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Question on theory of IP assignment...

Question regarding size of subnet to use in this paticular model....

Let say I've got an air-gap between a router, and a PIX, and I essentually need just two IPs to connect the two devices; obviously a .252 subnet with 2 hosts would be appropriate. However, in my earlier days, I used to stick an entire class-C non-routeable network in such a place, with 254 hosts.

I did this until I ran into a problem one day. I had a P-to-P WAN link with two IPs in use for each side, assigned out of a class-C. Some mis-configured equipment started to scan the class-C network assigned to the P-to-P link, and drove the bandwidth util through the roof. A packet debug on the router showed that there were tons of ARP requests for hosts that didn't exist; remember only two out of the 254 were in use.

Question: To avoid having this happen, is it best to keep the size of your subnet that you assign, to a minimum, to keep the broadcast domain low? In other words, are there reasons other than address conservation, to assign small subnets where you only need a few IPs. Thoughts? Comments?

-Alex

2 REPLIES
Silver

Re: Question on theory of IP assignment...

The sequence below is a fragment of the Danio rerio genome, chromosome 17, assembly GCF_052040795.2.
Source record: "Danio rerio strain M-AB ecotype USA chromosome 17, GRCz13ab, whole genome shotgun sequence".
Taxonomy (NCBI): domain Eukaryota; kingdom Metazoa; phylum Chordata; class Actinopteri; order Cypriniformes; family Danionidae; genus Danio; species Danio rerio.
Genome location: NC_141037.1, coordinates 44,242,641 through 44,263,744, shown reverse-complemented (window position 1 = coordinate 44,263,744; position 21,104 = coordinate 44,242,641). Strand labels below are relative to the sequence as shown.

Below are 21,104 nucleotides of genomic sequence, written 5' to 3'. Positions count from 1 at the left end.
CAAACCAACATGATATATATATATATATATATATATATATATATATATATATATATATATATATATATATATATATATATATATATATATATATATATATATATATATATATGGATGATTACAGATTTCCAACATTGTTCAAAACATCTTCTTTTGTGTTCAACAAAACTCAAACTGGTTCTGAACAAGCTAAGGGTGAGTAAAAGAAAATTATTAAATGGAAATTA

You should only use the /30 networks with your serial links. The fact that a misconfigured device tried to scan every IP address on the network was the problem. What if the device tried to scan for a network that was a class A subnet /8 Would that still be your fault for having that device trying to find every IP address in that range :-)

New Member

Re: Question on theory of IP assignment...

One other benefit to keeping the address range small is that it is more efficient and easier to perform route summarization(or aggregation if you like) in the long run. Obviously, for aggregation, we need to use contiguous addresses. (I will throw out two arbitrary examples involving 4 P to P links for illustration).

If you take the scenario of a large address space say 200.24.50.0 and assign networks for these 4 links, say: 200.24.50.4, 200.24.50.8, 200.24.50.32, 200.24.50.64, etc. This leaves a large unused space. And if you try to aggregate, even though only a few addresses are used, the routing table will contain 4 routes since we can not aggegate these four subnets.

If you take the scenario of starting with a small addess space for the four links, we could use 200.24.50.16. This would yield subnets:200.24.50.4, 200.24.50.8, 200.24.50.12, and 200.24.50.16. These routes could then be aggregated into three routes: 200.24.50.4/30, 200.24.50.8/29, and 200.24.50.16. Granted three routes versus four routes is not a big difference. Yet if we are trying to aggregate for potentially dozens or more routes for bigger sites, aggregation can benefit routing table size very quickly.

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